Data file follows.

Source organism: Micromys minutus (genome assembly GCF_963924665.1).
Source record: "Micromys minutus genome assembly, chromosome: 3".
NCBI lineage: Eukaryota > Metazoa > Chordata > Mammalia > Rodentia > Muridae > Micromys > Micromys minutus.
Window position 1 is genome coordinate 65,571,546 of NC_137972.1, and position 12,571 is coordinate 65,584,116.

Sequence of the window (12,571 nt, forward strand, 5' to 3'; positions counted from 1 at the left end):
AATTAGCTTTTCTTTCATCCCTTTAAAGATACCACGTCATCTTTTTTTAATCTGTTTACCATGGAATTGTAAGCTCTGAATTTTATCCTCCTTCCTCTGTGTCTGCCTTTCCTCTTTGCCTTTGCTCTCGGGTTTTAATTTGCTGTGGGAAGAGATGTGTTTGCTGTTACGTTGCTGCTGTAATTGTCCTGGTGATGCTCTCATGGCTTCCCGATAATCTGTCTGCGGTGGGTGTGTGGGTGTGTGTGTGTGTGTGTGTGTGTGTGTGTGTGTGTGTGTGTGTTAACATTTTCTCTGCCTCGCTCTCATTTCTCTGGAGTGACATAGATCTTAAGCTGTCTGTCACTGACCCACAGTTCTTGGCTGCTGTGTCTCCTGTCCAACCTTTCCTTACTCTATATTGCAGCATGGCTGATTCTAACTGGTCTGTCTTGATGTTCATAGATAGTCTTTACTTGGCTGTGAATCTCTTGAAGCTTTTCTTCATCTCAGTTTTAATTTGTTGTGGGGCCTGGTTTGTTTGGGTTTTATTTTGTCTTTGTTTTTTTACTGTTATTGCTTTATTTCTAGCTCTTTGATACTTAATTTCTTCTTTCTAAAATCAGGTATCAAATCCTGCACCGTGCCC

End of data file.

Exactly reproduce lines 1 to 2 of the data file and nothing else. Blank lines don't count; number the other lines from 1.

Source organism: Micromys minutus (genome assembly GCF_963924665.1).
Source record: "Micromys minutus genome assembly, chromosome: 3".